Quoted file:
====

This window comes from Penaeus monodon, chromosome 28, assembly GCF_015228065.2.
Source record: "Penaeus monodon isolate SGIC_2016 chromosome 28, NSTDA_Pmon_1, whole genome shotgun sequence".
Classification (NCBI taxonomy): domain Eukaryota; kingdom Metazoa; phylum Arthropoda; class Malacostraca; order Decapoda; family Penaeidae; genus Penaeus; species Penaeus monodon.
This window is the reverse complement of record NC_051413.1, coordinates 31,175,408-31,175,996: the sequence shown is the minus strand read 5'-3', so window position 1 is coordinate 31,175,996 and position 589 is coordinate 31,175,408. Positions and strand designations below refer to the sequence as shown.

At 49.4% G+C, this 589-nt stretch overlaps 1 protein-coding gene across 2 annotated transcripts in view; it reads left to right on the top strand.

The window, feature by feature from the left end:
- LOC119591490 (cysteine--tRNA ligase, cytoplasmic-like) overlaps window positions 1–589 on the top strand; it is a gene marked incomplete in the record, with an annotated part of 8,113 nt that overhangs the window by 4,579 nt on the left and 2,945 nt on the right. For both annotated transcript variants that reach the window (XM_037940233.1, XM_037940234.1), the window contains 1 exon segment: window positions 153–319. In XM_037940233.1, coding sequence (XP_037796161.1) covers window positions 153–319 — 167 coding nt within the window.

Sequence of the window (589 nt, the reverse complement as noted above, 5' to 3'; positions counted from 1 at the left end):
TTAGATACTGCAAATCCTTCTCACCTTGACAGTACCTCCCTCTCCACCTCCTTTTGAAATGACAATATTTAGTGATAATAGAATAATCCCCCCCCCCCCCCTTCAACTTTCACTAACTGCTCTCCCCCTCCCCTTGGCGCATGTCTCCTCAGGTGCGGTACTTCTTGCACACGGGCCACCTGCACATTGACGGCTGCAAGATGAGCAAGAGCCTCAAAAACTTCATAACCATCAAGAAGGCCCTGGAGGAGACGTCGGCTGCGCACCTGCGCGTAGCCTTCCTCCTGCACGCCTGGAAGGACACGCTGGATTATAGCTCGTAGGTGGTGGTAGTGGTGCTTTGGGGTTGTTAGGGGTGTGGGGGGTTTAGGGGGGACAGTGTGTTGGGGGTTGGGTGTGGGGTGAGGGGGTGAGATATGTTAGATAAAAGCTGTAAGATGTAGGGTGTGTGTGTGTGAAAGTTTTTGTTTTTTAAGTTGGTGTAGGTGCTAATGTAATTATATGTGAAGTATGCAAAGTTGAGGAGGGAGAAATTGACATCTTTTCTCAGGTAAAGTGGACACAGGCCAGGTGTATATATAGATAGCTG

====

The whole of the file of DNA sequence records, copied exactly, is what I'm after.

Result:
This window comes from Penaeus monodon, chromosome 28, assembly GCF_015228065.2.
Source record: "Penaeus monodon isolate SGIC_2016 chromosome 28, NSTDA_Pmon_1, whole genome shotgun sequence".
Classification (NCBI taxonomy): domain Eukaryota; kingdom Metazoa; phylum Arthropoda; class Malacostraca; order Decapoda; family Penaeidae; genus Penaeus; species Penaeus monodon.
This window is the reverse complement of record NC_051413.1, coordinates 31,175,408-31,175,996: the sequence shown is the minus strand read 5'-3', so window position 1 is coordinate 31,175,996 and position 589 is coordinate 31,175,408. Positions and strand designations below refer to the sequence as shown.

At 49.4% G+C, this 589-nt stretch overlaps 1 protein-coding gene across 2 annotated transcripts in view; it reads left to right on the top strand.

The window, feature by feature from the left end:
- LOC119591490 (cysteine--tRNA ligase, cytoplasmic-like) overlaps window positions 1–589 on the top strand; it is a gene marked incomplete in the record, with an annotated part of 8,113 nt that overhangs the window by 4,579 nt on the left and 2,945 nt on the right. For both annotated transcript variants that reach the window (XM_037940233.1, XM_037940234.1), the window contains 1 exon segment: window positions 153–319. In XM_037940233.1, coding sequence (XP_037796161.1) covers window positions 153–319 — 167 coding nt within the window.

Sequence of the window (589 nt, the reverse complement as noted above, 5' to 3'; positions counted from 1 at the left end):
TTAGATACTGCAAATCCTTCTCACCTTGACAGTACCTCCCTCTCCACCTCCTTTTGAAATGACAATATTTAGTGATAATAGAATAATCCCCCCCCCCCCCCTTCAACTTTCACTAACTGCTCTCCCCCTCCCCTTGGCGCATGTCTCCTCAGGTGCGGTACTTCTTGCACACGGGCCACCTGCACATTGACGGCTGCAAGATGAGCAAGAGCCTCAAAAACTTCATAACCATCAAGAAGGCCCTGGAGGAGACGTCGGCTGCGCACCTGCGCGTAGCCTTCCTCCTGCACGCCTGGAAGGACACGCTGGATTATAGCTCGTAGGTGGTGGTAGTGGTGCTTTGGGGTTGTTAGGGGTGTGGGGGGTTTAGGGGGGACAGTGTGTTGGGGGTTGGGTGTGGGGTGAGGGGGTGAGATATGTTAGATAAAAGCTGTAAGATGTAGGGTGTGTGTGTGTGAAAGTTTTTGTTTTTTAAGTTGGTGTAGGTGCTAATGTAATTATATGTGAAGTATGCAAAGTTGAGGAGGGAGAAATTGACATCTTTTCTCAGGTAAAGTGGACACAGGCCAGGTGTATATATAGATAGCTG